Snow was falling lightly from the early-morning sky when the tones went off. A moose had reportedly attacked a man, and he was complaining of pain everywhere. Hips, back, legs—you name it, it hurt. The location of the offending bruin was unclear, but the man needed help.
I responded with the fire department; our job was to secure the scene for the incoming medics. The plan if an antlered assailant were still present was to shield the man with my truck, load him up, and get to the ambulance as quickly as possible.
I eased up the 800-foot-long driveway, scanning the property and road for the perpetrator. Making it all the way to the house and unable to spot the behemoth or the man, I presumed the moose had lumbered off and the patient had crawled into his home. The only evidence I was at the right scene was a scattering of split firewood and a round area in the snow that was flattened. My eyes followed a few large footprints in the snow that came out of the woods to the flat area, and then the same tracks led back to the woods alongside imprints of smaller hooves.
I knocked on the door, and the man invited me in. We talked while I assessed his injuries. They were minor when you consider the size of the animal that battered him, but he was unable to stand without assistance. After I updated the ambulance and checked his vitals, we got down to the details of the altercation.
Needing firewood, he’d headed outside to select some from his stack. The predawn Alaskan sky was dark, so he couldn’t see well, but he knew where he was going. He got to the pile and found the firewood strewn all over—something had tipped over his neatly stacked lumber. Not only were hours of work ruined, but the wood was wet with snow. It would be that much harder to light, and the morning was cold.
Angry, frustrated, and tripping over pieces of his spoiled wood pile, he spotted the culprit: a yearling moose calf lying in the middle of the mess. The calf was sleeping in an impromptu nest of wood and snow, oblivious to the inconvenience it had created. Without a second thought the man gave into his anger and kicked it.
It kicked him back.
Like a seesaw on a playground, the man fell as the calf leaped to a standing position. Within seconds a cow moose burst from the timberline, rushing to her baby’s aid, and the patient braced for the wrath of a wronged mother. As it turns out, “stop, drop, cover, and roll” applies to more than fires—he found himself doing those very things to avoid the stomping. Mama got in a few kicks in before she was finished. As the pair walked away to the safety of the forest, the man yelled some obscenities at them. The cow stopped and turned, making eye contact. Not wanting a Round 2, the man hobbled to his front door as quickly as he could, shut the door, and called 9-1-1. He swore he could hear breathing outside the door, the moose waiting for him to risk another foray outside.
Ultimately he was treated without incident, but he bears a limp to this day.
There are times in your life where you will come face-to-face with someone or something that is the provenance of your ire, or maybe something random you just take your frustrations out on. It might be a frequent flier you’ve seen one too many times, a lawyer who has subpoenaed you multiple times, a family member, or a resident who doesn’t understand trips to the grocery store while on duty with municipal equipment. It could be an ambulance for which you’ve turned in a work order on every shift this month. It could be a reporter’s story you want to reply to on social media because they have a fact wrong or a perspective you dislike. It might be your former boss’ business venture on which someone asks your opinion.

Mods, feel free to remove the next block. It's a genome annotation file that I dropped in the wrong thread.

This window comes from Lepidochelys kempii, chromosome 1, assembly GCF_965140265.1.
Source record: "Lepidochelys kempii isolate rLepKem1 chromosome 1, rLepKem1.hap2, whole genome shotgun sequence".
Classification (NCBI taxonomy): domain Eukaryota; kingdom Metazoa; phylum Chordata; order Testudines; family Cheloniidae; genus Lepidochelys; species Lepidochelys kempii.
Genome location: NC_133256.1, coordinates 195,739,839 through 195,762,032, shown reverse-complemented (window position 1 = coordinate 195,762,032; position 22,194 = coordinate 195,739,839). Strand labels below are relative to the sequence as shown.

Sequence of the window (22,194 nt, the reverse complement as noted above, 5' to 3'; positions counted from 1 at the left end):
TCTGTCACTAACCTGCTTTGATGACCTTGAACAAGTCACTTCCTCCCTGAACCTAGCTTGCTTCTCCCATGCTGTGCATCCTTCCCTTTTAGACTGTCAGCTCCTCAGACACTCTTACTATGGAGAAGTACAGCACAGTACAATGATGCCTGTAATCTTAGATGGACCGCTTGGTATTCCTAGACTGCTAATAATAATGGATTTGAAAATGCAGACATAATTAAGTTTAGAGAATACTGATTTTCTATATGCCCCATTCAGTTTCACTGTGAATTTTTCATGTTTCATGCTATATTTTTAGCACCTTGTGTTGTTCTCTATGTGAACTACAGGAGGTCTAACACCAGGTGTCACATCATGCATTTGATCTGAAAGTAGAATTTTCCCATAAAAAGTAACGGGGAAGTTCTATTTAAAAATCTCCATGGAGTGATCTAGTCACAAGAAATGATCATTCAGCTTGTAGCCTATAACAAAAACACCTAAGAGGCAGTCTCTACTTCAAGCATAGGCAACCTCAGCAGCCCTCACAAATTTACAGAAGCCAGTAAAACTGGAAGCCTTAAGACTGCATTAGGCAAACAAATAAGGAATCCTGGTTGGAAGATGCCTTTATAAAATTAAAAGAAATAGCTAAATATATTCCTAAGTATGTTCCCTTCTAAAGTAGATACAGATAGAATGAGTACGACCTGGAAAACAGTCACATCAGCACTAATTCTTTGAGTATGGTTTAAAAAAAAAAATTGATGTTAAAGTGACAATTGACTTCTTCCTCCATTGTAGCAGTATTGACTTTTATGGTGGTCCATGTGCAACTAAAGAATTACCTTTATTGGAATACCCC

Don’t kick it—it might kick you back.
The coworker you angrily scold in front of others and embarrass might be promoted to your supervisor. The district attorney you demand stop subpoenaing might stop trusting you. The clerk you yell at for taking too long to check you out at the store just might call your employer and generate a disciplinary action form before you even get back to quarters. A social media post, comment, or even a simple “like” might haunt or even end your career. The former boss might be your next boss. There are many ways your actions can have repercussions.
“Cancel culture” is a real career threat and something every professional has to worry about. It is the way some people react to the actions of others in place of direct confrontation. It can be a phone call to your boss or spouse, a letter to your city assembly, a person testifying before your board of directors, or social media comments that disparage your workplace for employing people who don’t exemplify what they consider ethical or imitable actions.
There are times our emotions want to get the better of us. Mistakes happen when we surrender control to anger. When you cannot stop your frustrations from surfacing, you don’t know where they might come out at the wrong time and end up causing you injury or harm. Pretend every person you interact with is your 90-year-old grandparent or your 4-year-old niece. If you wouldn’t say it to them, don’t say it to anybody.
Christian Hartley is fire chief for the city of Houston, Alaska. He is a second-generation responder who has worked in EMS, corrections, and the fire service since 1999.